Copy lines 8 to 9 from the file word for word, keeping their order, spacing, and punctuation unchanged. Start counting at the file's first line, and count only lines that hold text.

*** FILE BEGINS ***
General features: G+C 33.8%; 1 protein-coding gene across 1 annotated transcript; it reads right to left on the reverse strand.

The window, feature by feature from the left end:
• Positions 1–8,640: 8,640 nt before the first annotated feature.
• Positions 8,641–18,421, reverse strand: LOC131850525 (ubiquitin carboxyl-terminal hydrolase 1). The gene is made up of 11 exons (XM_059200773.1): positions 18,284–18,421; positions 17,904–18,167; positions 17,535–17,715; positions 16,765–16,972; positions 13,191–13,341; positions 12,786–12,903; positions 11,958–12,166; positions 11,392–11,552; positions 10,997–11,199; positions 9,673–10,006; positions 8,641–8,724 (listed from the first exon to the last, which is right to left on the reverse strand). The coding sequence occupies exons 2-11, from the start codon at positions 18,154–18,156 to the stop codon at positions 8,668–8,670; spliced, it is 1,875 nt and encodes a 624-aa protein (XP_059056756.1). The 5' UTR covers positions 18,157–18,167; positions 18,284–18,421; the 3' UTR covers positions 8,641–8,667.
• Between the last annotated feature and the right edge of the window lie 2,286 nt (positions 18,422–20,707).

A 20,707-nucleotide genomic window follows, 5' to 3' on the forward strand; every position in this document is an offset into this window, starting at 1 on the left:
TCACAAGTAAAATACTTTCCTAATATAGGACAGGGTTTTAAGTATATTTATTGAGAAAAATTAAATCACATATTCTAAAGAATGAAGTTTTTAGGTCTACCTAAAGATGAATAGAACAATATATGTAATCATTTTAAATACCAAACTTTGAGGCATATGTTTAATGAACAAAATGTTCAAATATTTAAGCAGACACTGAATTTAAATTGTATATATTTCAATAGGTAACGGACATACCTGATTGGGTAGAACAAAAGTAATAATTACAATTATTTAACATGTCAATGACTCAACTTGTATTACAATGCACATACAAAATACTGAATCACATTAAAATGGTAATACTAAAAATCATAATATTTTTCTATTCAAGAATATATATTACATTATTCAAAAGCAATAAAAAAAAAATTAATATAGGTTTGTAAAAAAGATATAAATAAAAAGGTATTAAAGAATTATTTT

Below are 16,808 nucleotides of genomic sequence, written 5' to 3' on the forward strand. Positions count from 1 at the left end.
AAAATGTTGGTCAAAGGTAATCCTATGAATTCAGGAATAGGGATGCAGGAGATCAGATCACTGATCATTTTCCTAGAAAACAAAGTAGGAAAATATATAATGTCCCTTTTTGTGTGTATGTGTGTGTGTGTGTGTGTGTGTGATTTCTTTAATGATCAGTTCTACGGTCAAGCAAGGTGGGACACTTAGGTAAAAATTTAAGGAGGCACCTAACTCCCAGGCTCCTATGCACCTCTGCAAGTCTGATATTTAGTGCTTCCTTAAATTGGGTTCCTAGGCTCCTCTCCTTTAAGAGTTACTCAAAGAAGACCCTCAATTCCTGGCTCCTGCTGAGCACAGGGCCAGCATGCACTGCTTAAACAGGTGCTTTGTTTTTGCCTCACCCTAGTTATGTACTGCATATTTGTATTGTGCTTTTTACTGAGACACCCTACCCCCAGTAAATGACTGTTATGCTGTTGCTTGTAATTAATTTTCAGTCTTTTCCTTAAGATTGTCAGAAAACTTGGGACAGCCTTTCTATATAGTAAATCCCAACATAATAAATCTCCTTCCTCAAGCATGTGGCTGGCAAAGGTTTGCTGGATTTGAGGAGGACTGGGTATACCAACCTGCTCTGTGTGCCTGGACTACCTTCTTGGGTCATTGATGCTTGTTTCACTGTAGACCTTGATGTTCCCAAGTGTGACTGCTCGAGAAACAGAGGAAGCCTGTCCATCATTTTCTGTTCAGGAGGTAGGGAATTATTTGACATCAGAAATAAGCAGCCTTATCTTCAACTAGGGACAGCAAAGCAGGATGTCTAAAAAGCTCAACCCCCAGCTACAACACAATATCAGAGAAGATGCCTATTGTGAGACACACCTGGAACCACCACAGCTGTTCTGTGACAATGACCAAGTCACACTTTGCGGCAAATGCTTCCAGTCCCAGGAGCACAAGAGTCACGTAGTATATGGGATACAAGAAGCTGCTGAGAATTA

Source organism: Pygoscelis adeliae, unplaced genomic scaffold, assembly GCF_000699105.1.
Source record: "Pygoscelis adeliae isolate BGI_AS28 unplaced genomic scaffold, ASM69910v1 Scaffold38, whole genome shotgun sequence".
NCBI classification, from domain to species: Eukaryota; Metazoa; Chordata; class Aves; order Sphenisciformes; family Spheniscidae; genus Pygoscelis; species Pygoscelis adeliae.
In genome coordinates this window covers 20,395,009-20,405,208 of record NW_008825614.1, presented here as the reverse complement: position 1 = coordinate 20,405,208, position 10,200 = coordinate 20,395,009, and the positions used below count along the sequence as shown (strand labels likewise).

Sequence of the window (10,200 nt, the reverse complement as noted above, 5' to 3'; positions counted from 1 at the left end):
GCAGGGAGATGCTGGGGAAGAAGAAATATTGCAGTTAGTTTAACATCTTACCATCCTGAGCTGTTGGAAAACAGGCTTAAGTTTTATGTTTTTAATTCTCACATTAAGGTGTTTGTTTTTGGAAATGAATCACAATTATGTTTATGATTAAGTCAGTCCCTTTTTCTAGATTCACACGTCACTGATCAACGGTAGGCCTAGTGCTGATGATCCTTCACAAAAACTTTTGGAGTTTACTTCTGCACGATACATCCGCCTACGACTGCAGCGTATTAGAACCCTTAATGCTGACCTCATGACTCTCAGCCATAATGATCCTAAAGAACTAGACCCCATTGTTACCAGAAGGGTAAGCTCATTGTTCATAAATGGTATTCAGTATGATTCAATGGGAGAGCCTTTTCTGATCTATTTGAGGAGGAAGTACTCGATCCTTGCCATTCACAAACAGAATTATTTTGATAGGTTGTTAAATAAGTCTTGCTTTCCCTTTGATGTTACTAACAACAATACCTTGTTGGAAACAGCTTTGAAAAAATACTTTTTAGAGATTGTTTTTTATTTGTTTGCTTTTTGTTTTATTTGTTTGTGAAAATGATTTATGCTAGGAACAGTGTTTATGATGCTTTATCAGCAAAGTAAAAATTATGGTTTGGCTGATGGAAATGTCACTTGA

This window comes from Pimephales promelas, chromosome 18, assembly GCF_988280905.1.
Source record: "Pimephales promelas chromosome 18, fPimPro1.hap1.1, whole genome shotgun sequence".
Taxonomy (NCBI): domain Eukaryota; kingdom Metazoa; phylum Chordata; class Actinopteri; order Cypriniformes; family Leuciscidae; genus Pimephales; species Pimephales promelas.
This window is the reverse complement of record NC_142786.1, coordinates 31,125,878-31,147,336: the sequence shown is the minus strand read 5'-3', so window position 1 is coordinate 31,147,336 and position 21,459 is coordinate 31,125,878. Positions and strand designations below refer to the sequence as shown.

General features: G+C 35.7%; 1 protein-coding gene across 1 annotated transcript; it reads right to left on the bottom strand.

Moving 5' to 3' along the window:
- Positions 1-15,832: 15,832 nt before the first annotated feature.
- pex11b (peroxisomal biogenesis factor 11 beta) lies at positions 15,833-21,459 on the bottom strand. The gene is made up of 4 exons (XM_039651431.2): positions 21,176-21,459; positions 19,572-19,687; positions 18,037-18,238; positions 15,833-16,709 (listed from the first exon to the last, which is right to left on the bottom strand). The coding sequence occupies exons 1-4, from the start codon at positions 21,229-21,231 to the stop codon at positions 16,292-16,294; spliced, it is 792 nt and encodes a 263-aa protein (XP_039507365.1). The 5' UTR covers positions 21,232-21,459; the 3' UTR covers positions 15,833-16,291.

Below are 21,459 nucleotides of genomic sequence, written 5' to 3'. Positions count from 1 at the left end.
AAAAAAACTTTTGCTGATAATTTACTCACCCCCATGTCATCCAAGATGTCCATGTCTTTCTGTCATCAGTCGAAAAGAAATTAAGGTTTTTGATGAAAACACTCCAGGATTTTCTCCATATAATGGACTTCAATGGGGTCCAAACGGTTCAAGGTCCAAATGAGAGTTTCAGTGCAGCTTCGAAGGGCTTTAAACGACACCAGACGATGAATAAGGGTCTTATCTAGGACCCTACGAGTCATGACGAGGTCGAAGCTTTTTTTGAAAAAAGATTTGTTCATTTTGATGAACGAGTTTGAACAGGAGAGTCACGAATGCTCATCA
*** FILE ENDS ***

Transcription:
Below are 16,808 nucleotides of genomic sequence, written 5' to 3' on the forward strand. Positions count from 1 at the left end.
AAAATGTTGGTCAAAGGTAATCCTATGAATTCAGGAATAGGGATGCAGGAGATCAGATCACTGATCATTTTCCTAGAAAACAAAGTAGGAAAATATATAATGTCCCTTTTTGTGTGTATGTGTGTGTGTGTGTGTGTGTGTGATTTCTTTAATGATCAGTTCTACGGTCAAGCAAGGTGGGACACTTAGGTAAAAATTTAAGGAGGCACCTAACTCCCAGGCTCCTATGCACCTCTGCAAGTCTGATATTTAGTGCTTCCTTAAATTGGGTTCCTAGGCTCCTCTCCTTTAAGAGTTACTCAAAGAAGACCCTCAATTCCTGGCTCCTGCTGAGCACAGGGCCAGCATGCACTGCTTAAACAGGTGCTTTGTTTTTGCCTCACCCTAGTTATGTACTGCATATTTGTATTGTGCTTTTTACTGAGACACCCTACCCCCAGTAAATGACTGTTATGCTGTTGCTTGTAATTAATTTTCAGTCTTTTCCTTAAGATTGTCAGAAAACTTGGGACAGCCTTTCTATATAGTAAATCCCAACATAATAAATCTCCTTCCTCAAGCATGTGGCTGGCAAAGGTTTGCTGGATTTGAGGAGGACTGGGTATACCAACCTGCTCTGTGTGCCTGGACTACCTTCTTGGGTCATTGATGCTTGTTTCACTGTAGACCTTGATGTTCCCAAGTGTGACTGCTCGAGAAACAGAGGAAGCCTGTCCATCATTTTCTGTTCAGGAGGTAGGGAATTATTTGACATCAGAAATAAGCAGCCTTATCTTCAACTAGGGACAGCAAAGCAGGATGTCTAAAAAGCTCAACCCCCAGCTACAACACAATATCAGAGAAGATGCCTATTGTGAGACACACCTGGAACCACCACAGCTGTTCTGTGACAATGACCAAGTCACACTTTGCGGCAAATGCTTCCAGTCCCAGGAGCACAAGAGTCACGTAGTATATGGGATACAAGAAGCTGCTGAGAATTA